Samsung UN55B7000 LCD HDTV

Price: $3,800 At A Glance: Good blacks and shadow detail • Excellent resolution • Natural color • QC issues in our early samples

The LED Edge

It was CES, January 2009. The young lady standing next to the new Samsung 7000 Series LCD HDTVs was still perky. (It was early in the show’s four-day run.)

“Do these sets use local dimming?” I asked, wondering if the new LCD models employed the same LED backlighting technique that helps make the LN55A950—reviewed in our February 2009 Face Off—such an exceptional set.

“No,” she replied. “They don’t need it. They use our new LED edge lighting.”

But are edge-lit LCD designs equivalent to local-dimming designs, as Ms. Samsung proclaimed? Based on the evidence here, not quite. But they’re much closer than I expected, and they have a lot to offer for considerably less money.

Slim and Slimmer
Samsung refers to the 7000 Series (and many of its other new sets) as LED HDTVs, but the LED designation only refers to the type of backlighting used. Technically, the sets are still LCD designs.

The UN55B7000 is the largest set in the 7000 Series. At a thin 1.2 inches thick, it’s the slimmest HDTV we’ve reviewed to date. The exit routing that’s required for its captive power cord and its input jacks that exit to the side or the bottom, will keep you from doing an absolutely flush wall-mount. But it can still snuggle closer to your sheetrock than any other production set we’ve seen. At 61.3 pounds (with stand), the UN55B7000 is also easy to lift into position. I appreciated this factor since I’m often called on to schlep around 125-pound, 60-inch plasmas.

The design features Samsung’s Touch of Color, which adds a trace of red to the edges of the mostly black frame. The included stand also offers a useful degree of left-right rotation.

While many LCD sets offer nearly matte-finished screens, Samsung’s are reflective. Reflective screens make for more vivid pictures, but they can be a problem in a room with lights and windows. Since I do most of my serious viewing in a dark or nearly dark room, the screen’s reflectivity didn’t bother me. Your mileage may vary.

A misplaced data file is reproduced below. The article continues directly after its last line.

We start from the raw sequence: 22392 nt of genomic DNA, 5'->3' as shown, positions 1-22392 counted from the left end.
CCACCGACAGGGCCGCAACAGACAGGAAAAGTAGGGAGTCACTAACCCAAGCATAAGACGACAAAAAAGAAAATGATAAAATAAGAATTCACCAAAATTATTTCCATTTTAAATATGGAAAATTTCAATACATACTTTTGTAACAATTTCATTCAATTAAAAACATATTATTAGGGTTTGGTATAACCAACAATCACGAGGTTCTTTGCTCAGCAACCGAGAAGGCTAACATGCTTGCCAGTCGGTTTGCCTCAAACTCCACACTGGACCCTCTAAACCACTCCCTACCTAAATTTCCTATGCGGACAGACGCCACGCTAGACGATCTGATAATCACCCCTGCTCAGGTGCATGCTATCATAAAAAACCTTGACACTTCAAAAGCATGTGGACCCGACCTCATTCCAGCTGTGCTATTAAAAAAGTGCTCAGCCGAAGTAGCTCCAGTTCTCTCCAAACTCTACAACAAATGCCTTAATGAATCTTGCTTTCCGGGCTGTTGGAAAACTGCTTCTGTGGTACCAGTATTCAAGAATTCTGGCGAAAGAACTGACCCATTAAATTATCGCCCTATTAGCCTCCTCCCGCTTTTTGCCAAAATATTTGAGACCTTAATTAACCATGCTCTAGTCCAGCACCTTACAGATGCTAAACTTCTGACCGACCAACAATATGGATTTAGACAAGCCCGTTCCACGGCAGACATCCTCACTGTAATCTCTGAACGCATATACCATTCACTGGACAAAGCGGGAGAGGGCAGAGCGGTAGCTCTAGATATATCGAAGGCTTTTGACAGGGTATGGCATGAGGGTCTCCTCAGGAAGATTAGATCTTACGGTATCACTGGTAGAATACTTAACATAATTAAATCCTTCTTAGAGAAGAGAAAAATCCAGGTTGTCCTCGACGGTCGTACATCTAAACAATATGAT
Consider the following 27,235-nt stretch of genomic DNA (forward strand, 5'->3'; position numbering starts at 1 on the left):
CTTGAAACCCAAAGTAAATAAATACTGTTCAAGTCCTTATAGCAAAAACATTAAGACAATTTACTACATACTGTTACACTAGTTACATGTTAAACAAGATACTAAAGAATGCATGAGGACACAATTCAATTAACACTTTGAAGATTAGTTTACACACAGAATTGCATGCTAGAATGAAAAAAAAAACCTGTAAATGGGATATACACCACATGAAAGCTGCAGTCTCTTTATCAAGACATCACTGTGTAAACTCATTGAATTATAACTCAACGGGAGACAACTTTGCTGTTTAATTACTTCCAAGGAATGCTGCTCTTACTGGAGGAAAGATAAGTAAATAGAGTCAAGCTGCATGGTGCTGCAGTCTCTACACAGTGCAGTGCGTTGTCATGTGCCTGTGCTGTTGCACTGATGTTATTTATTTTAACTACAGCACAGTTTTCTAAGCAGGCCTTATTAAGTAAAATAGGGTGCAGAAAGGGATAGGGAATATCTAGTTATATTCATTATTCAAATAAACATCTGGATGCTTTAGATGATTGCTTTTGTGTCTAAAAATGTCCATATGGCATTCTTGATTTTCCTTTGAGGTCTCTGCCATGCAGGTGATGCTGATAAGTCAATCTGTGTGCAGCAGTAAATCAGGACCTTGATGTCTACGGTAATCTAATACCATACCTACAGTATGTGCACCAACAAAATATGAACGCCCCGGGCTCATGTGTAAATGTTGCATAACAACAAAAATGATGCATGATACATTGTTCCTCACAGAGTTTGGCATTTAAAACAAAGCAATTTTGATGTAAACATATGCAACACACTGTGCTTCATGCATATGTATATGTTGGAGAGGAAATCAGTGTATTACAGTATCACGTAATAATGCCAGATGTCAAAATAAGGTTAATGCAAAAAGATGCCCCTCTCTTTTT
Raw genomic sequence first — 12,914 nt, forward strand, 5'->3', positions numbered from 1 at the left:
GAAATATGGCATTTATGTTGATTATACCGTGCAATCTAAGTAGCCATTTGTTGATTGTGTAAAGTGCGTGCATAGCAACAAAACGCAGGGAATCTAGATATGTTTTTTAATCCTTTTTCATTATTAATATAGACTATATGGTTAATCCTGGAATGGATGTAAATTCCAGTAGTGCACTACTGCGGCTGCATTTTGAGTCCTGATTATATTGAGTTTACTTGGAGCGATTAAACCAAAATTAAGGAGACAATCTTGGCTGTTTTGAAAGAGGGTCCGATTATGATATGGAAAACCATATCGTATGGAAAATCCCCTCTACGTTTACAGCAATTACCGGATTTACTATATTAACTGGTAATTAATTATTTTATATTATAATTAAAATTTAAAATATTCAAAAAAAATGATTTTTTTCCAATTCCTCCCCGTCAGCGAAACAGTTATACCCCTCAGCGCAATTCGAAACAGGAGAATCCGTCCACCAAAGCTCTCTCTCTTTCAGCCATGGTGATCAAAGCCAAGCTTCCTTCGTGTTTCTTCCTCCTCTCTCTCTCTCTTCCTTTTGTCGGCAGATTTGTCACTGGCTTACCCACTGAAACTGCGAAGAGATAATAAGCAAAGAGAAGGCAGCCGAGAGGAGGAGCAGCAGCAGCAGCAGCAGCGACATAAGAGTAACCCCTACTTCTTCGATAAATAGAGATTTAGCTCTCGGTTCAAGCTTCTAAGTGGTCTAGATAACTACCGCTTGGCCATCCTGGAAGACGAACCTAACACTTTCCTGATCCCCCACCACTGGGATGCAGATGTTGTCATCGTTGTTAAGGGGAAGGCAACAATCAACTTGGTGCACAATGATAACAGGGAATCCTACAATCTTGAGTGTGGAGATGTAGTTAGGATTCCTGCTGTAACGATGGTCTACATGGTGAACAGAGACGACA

Setup and Control
Samsung includes two different remotes with the UN55B7000. A mini remote, shaped like a flat egg, turns the set on and off, adjusts the volume, and changes channels. But since you can only use the channel selection with the onboard tuners, this remote will be of limited use if you’re a cable or satellite viewer (unless you watch unscrambled cable stations with a direct cable feed to the set, without a cable box).

The larger remote has conveniently sized, fully backlit buttons, and it is one of the best I’ve seen. Its only shortcoming (a common one) is that is input selection is via an onscreen menu, rather than direct selection from the remote.

The Samsung has six different picture modes, and they’re all separately adjustable for each input. In addition to the usual video controls, including a 10-step backlight, there’s a wide selection of other adjustments. Perhaps the least common one is a Blue Only setting. By turning off the red and green, this feature provides an accurate means of setting the color and tint with a color test pattern. The usual technique for getting these settings right requires a special blue filter, which isn’t as precise.

Many of the set’s special controls are only available in the Standard and Movie modes. These include a seven-step Gamma adjustment, Color Space (a color management system with a full set of controls to fine-tune the color gamut), and White Balance controls (both high and low for all three colors).